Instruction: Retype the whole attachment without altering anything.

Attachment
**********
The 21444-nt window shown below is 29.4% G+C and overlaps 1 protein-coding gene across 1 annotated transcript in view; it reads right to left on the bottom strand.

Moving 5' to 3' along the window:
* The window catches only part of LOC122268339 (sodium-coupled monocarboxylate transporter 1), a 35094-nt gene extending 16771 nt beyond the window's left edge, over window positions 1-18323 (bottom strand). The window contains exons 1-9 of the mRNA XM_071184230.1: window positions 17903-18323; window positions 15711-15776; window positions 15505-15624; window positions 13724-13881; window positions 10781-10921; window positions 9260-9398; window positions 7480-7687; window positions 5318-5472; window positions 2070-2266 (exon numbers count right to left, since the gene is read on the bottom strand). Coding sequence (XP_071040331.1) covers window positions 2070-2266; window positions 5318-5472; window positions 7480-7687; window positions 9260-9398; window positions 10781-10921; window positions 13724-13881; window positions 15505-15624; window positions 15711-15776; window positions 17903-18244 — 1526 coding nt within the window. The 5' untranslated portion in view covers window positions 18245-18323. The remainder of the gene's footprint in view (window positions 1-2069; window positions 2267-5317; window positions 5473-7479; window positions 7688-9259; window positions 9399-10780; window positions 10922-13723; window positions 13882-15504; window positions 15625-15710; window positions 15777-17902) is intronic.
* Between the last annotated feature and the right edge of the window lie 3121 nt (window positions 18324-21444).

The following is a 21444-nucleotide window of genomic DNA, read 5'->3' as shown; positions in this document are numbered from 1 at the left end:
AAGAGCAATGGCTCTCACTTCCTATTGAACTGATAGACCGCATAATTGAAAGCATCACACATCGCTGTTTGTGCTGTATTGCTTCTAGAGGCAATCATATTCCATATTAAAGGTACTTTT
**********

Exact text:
The 21444-nt window shown below is 29.4% G+C and overlaps 1 protein-coding gene across 1 annotated transcript in view; it reads right to left on the bottom strand.

Moving 5' to 3' along the window:
* The window catches only part of LOC122268339 (sodium-coupled monocarboxylate transporter 1), a 35094-nt gene extending 16771 nt beyond the window's left edge, over window positions 1-18323 (bottom strand). The window contains exons 1-9 of the mRNA XM_071184230.1: window positions 17903-18323; window positions 15711-15776; window positions 15505-15624; window positions 13724-13881; window positions 10781-10921; window positions 9260-9398; window positions 7480-7687; window positions 5318-5472; window positions 2070-2266 (exon numbers count right to left, since the gene is read on the bottom strand). Coding sequence (XP_071040331.1) covers window positions 2070-2266; window positions 5318-5472; window positions 7480-7687; window positions 9260-9398; window positions 10781-10921; window positions 13724-13881; window positions 15505-15624; window positions 15711-15776; window positions 17903-18244 — 1526 coding nt within the window. The 5' untranslated portion in view covers window positions 18245-18323. The remainder of the gene's footprint in view (window positions 1-2069; window positions 2267-5317; window positions 5473-7479; window positions 7688-9259; window positions 9399-10780; window positions 10922-13723; window positions 13882-15504; window positions 15625-15710; window positions 15777-17902) is intronic.
* Between the last annotated feature and the right edge of the window lie 3121 nt (window positions 18324-21444).

The following is a 21444-nucleotide window of genomic DNA, read 5'->3' as shown; positions in this document are numbered from 1 at the left end:
AAGAGCAATGGCTCTCACTTCCTATTGAACTGATAGACCGCATAATTGAAAGCATCACACATCGCTGTTTGTGCTGTATTGCTTCTAGAGGCAATCATATTCCATATTAAAGGTACTTTT